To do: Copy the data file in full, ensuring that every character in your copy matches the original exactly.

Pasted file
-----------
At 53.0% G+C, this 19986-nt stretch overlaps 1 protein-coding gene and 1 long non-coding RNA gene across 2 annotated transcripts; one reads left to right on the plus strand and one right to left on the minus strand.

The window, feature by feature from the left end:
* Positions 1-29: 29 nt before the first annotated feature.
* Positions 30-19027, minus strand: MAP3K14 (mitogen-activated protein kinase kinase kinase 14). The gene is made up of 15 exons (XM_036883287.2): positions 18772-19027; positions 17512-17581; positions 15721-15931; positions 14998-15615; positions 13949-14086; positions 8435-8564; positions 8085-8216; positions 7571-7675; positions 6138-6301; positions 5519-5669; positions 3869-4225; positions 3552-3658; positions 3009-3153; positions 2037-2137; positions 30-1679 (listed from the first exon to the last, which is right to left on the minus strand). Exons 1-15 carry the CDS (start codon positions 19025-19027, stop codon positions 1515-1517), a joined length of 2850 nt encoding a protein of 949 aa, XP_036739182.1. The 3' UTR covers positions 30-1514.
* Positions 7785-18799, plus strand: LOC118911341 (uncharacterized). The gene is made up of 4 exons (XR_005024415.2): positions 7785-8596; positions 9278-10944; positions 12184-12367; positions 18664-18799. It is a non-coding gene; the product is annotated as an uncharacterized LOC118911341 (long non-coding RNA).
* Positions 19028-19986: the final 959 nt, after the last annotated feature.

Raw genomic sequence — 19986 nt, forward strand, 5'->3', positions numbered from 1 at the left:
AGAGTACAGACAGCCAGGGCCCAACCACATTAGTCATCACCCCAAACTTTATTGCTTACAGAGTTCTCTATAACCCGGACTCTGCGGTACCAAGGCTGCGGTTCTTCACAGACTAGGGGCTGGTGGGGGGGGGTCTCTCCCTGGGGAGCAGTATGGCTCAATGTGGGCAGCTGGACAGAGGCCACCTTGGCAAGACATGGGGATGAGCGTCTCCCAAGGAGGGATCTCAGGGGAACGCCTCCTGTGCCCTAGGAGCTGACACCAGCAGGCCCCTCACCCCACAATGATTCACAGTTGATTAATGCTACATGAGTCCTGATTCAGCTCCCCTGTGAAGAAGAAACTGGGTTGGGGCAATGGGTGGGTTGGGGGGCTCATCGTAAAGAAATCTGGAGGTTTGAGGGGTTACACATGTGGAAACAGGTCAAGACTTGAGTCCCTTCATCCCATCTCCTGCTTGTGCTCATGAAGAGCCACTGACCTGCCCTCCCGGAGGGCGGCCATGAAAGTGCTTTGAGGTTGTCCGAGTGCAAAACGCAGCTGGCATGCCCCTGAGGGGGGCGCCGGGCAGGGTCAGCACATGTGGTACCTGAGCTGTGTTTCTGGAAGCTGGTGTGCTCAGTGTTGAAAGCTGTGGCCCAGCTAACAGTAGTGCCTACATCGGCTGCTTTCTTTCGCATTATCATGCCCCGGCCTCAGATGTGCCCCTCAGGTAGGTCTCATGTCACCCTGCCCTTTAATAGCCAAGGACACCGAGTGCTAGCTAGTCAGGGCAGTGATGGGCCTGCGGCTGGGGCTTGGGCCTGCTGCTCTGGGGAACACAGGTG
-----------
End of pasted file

At 53.0% G+C, this 19986-nt stretch overlaps 1 protein-coding gene and 1 long non-coding RNA gene across 2 annotated transcripts; one reads left to right on the plus strand and one right to left on the minus strand.

The window, feature by feature from the left end:
* Positions 1-29: 29 nt before the first annotated feature.
* Positions 30-19027, minus strand: MAP3K14 (mitogen-activated protein kinase kinase kinase 14). The gene is made up of 15 exons (XM_036883287.2): positions 18772-19027; positions 17512-17581; positions 15721-15931; positions 14998-15615; positions 13949-14086; positions 8435-8564; positions 8085-8216; positions 7571-7675; positions 6138-6301; positions 5519-5669; positions 3869-4225; positions 3552-3658; positions 3009-3153; positions 2037-2137; positions 30-1679 (listed from the first exon to the last, which is right to left on the minus strand). Exons 1-15 carry the CDS (start codon positions 19025-19027, stop codon positions 1515-1517), a joined length of 2850 nt encoding a protein of 949 aa, XP_036739182.1. The 3' UTR covers positions 30-1514.
* Positions 7785-18799, plus strand: LOC118911341 (uncharacterized). The gene is made up of 4 exons (XR_005024415.2): positions 7785-8596; positions 9278-10944; positions 12184-12367; positions 18664-18799. It is a non-coding gene; the product is annotated as an uncharacterized LOC118911341 (long non-coding RNA).
* Positions 19028-19986: the final 959 nt, after the last annotated feature.

Raw genomic sequence — 19986 nt, forward strand, 5'->3', positions numbered from 1 at the left:
AGAGTACAGACAGCCAGGGCCCAACCACATTAGTCATCACCCCAAACTTTATTGCTTACAGAGTTCTCTATAACCCGGACTCTGCGGTACCAAGGCTGCGGTTCTTCACAGACTAGGGGCTGGTGGGGGGGGGTCTCTCCCTGGGGAGCAGTATGGCTCAATGTGGGCAGCTGGACAGAGGCCACCTTGGCAAGACATGGGGATGAGCGTCTCCCAAGGAGGGATCTCAGGGGAACGCCTCCTGTGCCCTAGGAGCTGACACCAGCAGGCCCCTCACCCCACAATGATTCACAGTTGATTAATGCTACATGAGTCCTGATTCAGCTCCCCTGTGAAGAAGAAACTGGGTTGGGGCAATGGGTGGGTTGGGGGGCTCATCGTAAAGAAATCTGGAGGTTTGAGGGGTTACACATGTGGAAACAGGTCAAGACTTGAGTCCCTTCATCCCATCTCCTGCTTGTGCTCATGAAGAGCCACTGACCTGCCCTCCCGGAGGGCGGCCATGAAAGTGCTTTGAGGTTGTCCGAGTGCAAAACGCAGCTGGCATGCCCCTGAGGGGGGCGCCGGGCAGGGTCAGCACATGTGGTACCTGAGCTGTGTTTCTGGAAGCTGGTGTGCTCAGTGTTGAAAGCTGTGGCCCAGCTAACAGTAGTGCCTACATCGGCTGCTTTCTTTCGCATTATCATGCCCCGGCCTCAGATGTGCCCCTCAGGTAGGTCTCATGTCACCCTGCCCTTTAATAGCCAAGGACACCGAGTGCTAGCTAGTCAGGGCAGTGATGGGCCTGCGGCTGGGGCTTGGGCCTGCTGCTCTGGGGAACACAGGTG